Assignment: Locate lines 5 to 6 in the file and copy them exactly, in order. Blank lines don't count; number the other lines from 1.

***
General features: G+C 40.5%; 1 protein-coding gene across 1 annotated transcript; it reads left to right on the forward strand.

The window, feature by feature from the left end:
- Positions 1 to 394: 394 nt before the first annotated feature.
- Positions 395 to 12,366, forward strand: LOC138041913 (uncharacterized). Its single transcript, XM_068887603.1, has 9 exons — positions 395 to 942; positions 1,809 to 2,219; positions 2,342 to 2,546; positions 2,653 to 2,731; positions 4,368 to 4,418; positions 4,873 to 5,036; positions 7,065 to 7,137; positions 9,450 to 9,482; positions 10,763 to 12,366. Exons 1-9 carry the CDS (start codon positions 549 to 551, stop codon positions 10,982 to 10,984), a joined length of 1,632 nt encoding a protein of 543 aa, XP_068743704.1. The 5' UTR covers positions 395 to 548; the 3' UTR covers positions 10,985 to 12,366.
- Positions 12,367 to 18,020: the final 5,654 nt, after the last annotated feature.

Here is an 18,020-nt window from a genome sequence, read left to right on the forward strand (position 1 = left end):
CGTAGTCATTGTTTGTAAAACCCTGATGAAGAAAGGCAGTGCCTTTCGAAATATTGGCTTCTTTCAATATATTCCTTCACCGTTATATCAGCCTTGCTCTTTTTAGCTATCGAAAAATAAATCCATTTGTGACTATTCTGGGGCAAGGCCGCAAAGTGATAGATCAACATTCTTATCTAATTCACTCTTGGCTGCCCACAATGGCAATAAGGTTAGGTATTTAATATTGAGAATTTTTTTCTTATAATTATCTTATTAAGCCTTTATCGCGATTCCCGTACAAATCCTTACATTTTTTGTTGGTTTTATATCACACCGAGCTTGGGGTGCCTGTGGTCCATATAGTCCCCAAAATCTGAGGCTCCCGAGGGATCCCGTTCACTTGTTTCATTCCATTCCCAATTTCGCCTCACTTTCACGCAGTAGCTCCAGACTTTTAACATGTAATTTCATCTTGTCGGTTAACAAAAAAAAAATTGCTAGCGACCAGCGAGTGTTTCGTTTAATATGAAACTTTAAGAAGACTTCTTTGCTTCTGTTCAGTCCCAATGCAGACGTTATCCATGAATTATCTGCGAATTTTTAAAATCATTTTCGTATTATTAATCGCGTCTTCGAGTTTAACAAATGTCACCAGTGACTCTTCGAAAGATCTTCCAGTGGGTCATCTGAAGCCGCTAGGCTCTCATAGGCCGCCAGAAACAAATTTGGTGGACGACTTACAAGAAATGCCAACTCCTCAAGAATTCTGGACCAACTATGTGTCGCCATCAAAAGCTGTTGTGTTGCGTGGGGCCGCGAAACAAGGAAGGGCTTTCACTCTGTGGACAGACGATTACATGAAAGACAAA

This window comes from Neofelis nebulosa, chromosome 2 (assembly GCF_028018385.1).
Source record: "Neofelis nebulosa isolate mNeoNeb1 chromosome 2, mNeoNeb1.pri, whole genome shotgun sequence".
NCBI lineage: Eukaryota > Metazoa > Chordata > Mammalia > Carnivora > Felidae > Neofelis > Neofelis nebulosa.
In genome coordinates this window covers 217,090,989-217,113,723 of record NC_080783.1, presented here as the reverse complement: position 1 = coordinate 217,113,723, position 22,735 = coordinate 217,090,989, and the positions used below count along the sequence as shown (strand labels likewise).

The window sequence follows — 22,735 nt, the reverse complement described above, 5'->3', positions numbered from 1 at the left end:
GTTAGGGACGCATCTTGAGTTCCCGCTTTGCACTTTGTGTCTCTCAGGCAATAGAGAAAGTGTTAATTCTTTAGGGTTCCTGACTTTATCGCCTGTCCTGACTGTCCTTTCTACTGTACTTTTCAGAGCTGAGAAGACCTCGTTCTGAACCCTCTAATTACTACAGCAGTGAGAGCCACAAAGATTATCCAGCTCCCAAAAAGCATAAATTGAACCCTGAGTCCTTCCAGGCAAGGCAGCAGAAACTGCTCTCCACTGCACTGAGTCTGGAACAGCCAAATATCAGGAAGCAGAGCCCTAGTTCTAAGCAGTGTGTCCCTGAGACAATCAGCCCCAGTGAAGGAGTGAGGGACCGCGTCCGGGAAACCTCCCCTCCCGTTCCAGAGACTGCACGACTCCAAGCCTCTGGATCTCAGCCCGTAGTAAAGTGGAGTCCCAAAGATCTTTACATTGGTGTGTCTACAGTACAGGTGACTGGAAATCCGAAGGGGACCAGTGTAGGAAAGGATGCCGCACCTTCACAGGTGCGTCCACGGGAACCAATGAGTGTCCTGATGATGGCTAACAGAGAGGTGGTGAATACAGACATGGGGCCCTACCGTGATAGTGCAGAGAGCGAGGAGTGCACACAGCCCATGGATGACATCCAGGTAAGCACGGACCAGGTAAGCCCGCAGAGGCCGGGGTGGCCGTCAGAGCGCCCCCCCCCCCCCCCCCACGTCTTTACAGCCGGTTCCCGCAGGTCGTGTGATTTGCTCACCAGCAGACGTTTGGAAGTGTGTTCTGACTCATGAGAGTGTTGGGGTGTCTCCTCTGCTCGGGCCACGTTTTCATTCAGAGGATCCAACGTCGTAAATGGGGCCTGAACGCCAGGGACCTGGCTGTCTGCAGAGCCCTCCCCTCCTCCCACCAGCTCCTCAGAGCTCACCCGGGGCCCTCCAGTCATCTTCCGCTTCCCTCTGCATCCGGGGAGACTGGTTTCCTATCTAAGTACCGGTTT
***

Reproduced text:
- Positions 12,367 to 18,020: the final 5,654 nt, after the last annotated feature.

Here is an 18,020-nt window from a genome sequence, read left to right on the forward strand (position 1 = left end):